Book Bits, Zen

Respecting Ourselves, Respecting Things

“We Zen Buddhists have a saying that with a blade of grass, we create a golden Buddha that is sixteen feet tall. That is our spirit, so we need to practice respect for things.”

– Zenkei Blanche Hartman


On the subject of materialism, Alan Watts once said, “Americans have the undeserved reputation of being authors of the most materialistic civilization that ever existed. The undeserved reputation, because¬†never¬†was there a culture so completely un-materialistic.” Here he was talking about regard and respect for the material and physical world in a society swamped by such an excess of things. Zen teacher Zenkei Blanche Hartman takes up a similar theme in this extract from her book, Seeds for a Boundless Life, in which she discusses respect for the physical world, which starts with respect for ourselves, grounded in an understanding of our interconnectedness with everything and everybody around us.


RESPECTING OURSELVES

In our zazen practice, we stop our thinking and we are free from our emotional activity. We don’t say there is no emotional activity, but we are free from it. We don’t say that we have no thinking, but our life activity is not limited by our thinking mind. In short, we can say that we trust ourselves completely, without thinking, without feeling, without discriminating between good and bad, right and wrong. Because we respect ourselves, because we put faith in our life, we sit. That is our practice. When our life is based on respect and complete trust, it will be completely peaceful. Our relationship with nature should also be like that. We should respect everything and everyone.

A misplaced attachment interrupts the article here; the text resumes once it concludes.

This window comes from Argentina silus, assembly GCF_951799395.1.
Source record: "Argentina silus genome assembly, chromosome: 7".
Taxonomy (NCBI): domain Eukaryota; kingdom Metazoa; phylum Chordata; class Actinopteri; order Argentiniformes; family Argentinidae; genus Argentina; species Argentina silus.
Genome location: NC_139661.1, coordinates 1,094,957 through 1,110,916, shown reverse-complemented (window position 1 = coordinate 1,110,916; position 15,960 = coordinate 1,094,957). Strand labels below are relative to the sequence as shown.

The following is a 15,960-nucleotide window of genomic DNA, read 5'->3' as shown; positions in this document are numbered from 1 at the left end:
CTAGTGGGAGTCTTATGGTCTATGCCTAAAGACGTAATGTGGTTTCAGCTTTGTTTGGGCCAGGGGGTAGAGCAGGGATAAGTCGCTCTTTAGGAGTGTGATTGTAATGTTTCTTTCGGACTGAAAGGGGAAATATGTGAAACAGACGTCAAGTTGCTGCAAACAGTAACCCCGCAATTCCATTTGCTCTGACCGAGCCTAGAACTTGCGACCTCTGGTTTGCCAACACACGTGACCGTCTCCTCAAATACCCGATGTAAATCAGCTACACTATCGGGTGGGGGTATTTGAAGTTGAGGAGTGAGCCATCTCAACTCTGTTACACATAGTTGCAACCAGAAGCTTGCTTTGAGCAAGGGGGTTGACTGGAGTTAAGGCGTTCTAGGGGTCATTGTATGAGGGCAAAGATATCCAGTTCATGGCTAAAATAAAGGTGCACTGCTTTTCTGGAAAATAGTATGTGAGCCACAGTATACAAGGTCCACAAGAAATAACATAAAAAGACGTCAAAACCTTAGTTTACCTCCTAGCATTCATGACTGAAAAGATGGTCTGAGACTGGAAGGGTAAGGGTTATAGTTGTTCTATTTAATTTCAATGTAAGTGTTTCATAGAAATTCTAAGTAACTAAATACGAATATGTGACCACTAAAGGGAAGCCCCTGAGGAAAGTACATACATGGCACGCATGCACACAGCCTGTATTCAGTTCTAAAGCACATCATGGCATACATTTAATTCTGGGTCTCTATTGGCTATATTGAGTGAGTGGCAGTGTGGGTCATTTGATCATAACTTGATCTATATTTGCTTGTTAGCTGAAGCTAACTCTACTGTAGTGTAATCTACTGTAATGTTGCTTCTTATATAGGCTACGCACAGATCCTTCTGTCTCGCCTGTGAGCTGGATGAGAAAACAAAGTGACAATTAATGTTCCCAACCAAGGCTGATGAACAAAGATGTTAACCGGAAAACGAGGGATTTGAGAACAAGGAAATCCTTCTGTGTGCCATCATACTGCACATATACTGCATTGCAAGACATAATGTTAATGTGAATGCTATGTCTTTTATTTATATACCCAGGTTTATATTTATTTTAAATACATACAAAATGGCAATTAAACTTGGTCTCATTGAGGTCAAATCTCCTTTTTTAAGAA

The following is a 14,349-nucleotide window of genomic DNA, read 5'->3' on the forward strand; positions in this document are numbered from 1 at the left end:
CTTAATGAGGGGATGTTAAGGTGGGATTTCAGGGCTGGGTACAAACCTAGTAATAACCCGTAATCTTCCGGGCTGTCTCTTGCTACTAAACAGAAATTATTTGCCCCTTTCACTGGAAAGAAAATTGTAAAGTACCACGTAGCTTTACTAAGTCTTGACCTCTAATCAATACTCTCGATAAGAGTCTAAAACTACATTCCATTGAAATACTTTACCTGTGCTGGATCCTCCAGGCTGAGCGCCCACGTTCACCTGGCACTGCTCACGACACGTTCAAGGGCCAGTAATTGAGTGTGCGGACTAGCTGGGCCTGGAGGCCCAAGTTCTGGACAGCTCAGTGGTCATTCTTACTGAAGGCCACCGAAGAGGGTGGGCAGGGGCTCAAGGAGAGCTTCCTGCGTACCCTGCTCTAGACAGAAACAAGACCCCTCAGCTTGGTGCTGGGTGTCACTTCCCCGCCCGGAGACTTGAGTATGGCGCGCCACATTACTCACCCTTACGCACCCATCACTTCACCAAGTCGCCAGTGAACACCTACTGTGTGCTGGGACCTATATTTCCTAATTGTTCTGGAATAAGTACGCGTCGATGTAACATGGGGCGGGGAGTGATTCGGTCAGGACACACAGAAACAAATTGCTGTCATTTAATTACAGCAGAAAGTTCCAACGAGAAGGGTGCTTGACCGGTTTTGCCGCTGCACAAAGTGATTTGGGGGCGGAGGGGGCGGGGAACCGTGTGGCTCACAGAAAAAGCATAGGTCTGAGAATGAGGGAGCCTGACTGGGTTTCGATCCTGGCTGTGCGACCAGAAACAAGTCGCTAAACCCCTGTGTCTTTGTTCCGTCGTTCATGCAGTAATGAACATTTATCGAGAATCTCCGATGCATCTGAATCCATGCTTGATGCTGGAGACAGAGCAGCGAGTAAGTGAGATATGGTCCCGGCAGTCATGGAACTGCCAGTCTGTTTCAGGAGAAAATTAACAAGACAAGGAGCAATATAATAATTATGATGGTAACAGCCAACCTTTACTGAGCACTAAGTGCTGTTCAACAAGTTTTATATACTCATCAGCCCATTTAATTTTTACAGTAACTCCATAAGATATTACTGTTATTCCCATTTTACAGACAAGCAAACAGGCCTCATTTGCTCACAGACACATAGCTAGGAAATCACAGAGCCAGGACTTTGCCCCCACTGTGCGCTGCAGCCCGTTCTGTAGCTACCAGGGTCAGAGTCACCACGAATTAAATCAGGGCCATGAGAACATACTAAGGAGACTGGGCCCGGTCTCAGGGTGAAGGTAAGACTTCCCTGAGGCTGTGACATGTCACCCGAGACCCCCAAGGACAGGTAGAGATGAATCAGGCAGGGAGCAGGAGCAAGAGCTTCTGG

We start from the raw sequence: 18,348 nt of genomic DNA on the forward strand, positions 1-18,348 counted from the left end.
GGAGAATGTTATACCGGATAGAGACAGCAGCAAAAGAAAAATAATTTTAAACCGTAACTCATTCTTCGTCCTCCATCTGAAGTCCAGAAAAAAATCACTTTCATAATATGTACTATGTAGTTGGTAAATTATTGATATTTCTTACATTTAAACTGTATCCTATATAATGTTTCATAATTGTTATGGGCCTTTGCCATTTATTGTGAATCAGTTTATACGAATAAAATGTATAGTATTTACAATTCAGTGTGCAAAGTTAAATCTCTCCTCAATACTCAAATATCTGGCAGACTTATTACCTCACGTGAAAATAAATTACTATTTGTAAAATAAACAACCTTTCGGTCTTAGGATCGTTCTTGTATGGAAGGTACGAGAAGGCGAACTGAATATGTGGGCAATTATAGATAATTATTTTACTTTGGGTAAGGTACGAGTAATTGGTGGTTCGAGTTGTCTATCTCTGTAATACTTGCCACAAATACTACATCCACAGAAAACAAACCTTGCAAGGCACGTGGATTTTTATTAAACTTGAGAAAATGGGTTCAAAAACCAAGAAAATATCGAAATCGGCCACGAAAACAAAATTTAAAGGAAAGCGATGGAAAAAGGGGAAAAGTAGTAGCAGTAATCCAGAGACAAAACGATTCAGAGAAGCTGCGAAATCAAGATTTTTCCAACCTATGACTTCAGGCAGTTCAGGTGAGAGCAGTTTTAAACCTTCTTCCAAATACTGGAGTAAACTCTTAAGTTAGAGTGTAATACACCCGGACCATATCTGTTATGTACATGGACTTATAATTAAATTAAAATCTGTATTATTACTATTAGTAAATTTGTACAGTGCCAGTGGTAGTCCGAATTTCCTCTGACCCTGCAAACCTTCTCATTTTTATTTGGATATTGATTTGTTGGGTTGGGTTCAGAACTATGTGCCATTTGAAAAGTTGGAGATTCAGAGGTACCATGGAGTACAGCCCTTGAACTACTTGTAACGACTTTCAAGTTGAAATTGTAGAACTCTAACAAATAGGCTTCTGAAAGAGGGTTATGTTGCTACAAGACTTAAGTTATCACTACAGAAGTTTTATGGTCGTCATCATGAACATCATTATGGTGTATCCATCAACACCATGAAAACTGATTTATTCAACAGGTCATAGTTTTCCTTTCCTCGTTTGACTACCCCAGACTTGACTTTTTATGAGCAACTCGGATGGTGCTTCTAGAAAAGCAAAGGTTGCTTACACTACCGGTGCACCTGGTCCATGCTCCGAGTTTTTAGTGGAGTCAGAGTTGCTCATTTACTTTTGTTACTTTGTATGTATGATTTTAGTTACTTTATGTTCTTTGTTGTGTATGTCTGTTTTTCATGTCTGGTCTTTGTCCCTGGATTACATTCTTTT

All of us need to begin by respecting ourselves and see how we can spread that respect around to include everyone we encounter, everyone we practice with, everyone we see on the street. To understand their suffering when they’re suffering, knowing that they have feelings just as we do. To be kind to them and to be kind to ourselves. To take care of their suffering as we take care of our own suffering. To see how intimately we are woven together with each being and to embrace ourselves as we are and to embrace everyone as she or he is. And if someone needs some improvement, work with the person. I could use a little improvement. Help me. If you could use a little improvement, ask for help. Recognize that buddha is inherent in each one of us.

“If you can develop a warmhearted feeling for taking care of yourself, that’s not selfish, because then you will be able to expand that warmhearted feeling to those around you and continue expanding it to more and more people.”

The awakened mind of buddha is available to each one of us. But we have to take down the walls. We have to clear out any ill will that we can notice. We have to find out what’s feeding it and how we can disconnect it from our lives and put it down. To see what’s separating us from all of those around us. To recognize greed, anger, and delusion when we first see a tiny, tiny bit growing out of the ground. To say, “Oh, that’s one that I think I need to take care of. I don’t have such a warmhearted feeling there.”